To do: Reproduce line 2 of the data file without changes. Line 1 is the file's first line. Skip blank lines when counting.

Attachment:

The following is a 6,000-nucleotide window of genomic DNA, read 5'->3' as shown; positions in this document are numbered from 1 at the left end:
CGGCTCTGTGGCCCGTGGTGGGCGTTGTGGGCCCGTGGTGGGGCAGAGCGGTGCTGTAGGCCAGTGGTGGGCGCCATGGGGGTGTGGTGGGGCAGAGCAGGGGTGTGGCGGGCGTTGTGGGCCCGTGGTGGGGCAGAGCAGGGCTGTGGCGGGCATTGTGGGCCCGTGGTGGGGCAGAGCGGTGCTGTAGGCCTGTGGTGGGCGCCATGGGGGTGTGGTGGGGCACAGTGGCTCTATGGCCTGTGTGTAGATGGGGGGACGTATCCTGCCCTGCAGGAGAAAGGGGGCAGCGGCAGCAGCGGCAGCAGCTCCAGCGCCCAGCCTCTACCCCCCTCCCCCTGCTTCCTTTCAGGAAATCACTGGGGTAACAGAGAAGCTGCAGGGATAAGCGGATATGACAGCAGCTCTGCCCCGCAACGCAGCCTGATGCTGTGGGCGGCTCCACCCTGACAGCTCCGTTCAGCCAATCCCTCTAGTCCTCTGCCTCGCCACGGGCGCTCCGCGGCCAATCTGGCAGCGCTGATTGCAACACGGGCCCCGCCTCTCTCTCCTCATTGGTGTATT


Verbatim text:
CGGCTCTGTGGCCCGTGGTGGGCGTTGTGGGCCCGTGGTGGGGCAGAGCGGTGCTGTAGGCCAGTGGTGGGCGCCATGGGGGTGTGGTGGGGCAGAGCAGGGGTGTGGCGGGCGTTGTGGGCCCGTGGTGGGGCAGAGCAGGGCTGTGGCGGGCATTGTGGGCCCGTGGTGGGGCAGAGCGGTGCTGTAGGCCTGTGGTGGGCGCCATGGGGGTGTGGTGGGGCACAGTGGCTCTATGGCCTGTGTGTAGATGGGGGGACGTATCCTGCCCTGCAGGAGAAAGGGGGCAGCGGCAGCAGCGGCAGCAGCTCCAGCGCCCAGCCTCTACCCCCCTCCCCCTGCTTCCTTTCAGGAAATCACTGGGGTAACAGAGAAGCTGCAGGGATAAGCGGATATGACAGCAGCTCTGCCCCGCAACGCAGCCTGATGCTGTGGGCGGCTCCACCCTGACAGCTCCGTTCAGCCAATCCCTCTAGTCCTCTGCCTCGCCACGGGCGCTCCGCGGCCAATCTGGCAGCGCTGATTGCAACACGGGCCCCGCCTCTCTCTCCTCATTGGTGTATT